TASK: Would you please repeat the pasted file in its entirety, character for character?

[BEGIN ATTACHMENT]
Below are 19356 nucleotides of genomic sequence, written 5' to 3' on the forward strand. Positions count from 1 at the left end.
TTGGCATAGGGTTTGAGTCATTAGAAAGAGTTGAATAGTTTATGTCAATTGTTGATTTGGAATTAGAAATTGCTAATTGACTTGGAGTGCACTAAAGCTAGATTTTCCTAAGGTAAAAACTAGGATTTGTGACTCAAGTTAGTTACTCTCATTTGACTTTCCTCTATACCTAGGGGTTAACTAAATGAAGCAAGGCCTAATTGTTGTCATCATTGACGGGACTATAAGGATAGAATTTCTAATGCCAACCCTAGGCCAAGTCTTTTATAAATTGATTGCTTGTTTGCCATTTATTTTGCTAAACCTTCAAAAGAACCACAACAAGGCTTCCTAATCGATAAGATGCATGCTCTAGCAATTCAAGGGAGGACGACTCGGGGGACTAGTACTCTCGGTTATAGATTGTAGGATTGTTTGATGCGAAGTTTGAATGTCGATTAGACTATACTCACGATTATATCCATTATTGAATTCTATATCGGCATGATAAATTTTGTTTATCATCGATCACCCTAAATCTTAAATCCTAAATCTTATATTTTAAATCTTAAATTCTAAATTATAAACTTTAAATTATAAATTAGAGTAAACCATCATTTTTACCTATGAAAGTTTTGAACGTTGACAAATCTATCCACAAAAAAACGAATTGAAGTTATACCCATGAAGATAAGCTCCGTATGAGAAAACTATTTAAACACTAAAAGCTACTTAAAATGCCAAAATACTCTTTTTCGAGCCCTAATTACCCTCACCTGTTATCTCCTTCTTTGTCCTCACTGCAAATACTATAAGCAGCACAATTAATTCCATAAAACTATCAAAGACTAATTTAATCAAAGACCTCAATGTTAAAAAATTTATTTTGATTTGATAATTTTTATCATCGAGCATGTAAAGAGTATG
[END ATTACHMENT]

Below are 19356 nucleotides of genomic sequence, written 5' to 3' on the forward strand. Positions count from 1 at the left end.
TTGGCATAGGGTTTGAGTCATTAGAAAGAGTTGAATAGTTTATGTCAATTGTTGATTTGGAATTAGAAATTGCTAATTGACTTGGAGTGCACTAAAGCTAGATTTTCCTAAGGTAAAAACTAGGATTTGTGACTCAAGTTAGTTACTCTCATTTGACTTTCCTCTATACCTAGGGGTTAACTAAATGAAGCAAGGCCTAATTGTTGTCATCATTGACGGGACTATAAGGATAGAATTTCTAATGCCAACCCTAGGCCAAGTCTTTTATAAATTGATTGCTTGTTTGCCATTTATTTTGCTAAACCTTCAAAAGAACCACAACAAGGCTTCCTAATCGATAAGATGCATGCTCTAGCAATTCAAGGGAGGACGACTCGGGGGACTAGTACTCTCGGTTATAGATTGTAGGATTGTTTGATGCGAAGTTTGAATGTCGATTAGACTATACTCACGATTATATCCATTATTGAATTCTATATCGGCATGATAAATTTTGTTTATCATCGATCACCCTAAATCTTAAATCCTAAATCTTATATTTTAAATCTTAAATTCTAAATTATAAACTTTAAATTATAAATTAGAGTAAACCATCATTTTTACCTATGAAAGTTTTGAACGTTGACAAATCTATCCACAAAAAAACGAATTGAAGTTATACCCATGAAGATAAGCTCCGTATGAGAAAACTATTTAAACACTAAAAGCTACTTAAAATGCCAAAATACTCTTTTTCGAGCCCTAATTACCCTCACCTGTTATCTCCTTCTTTGTCCTCACTGCAAATACTATAAGCAGCACAATTAATTCCATAAAACTATCAAAGACTAATTTAATCAAAGACCTCAATGTTAAAAAATTTATTTTGATTTGATAATTTTTATCATCGAGCATGTAAAGAGTATG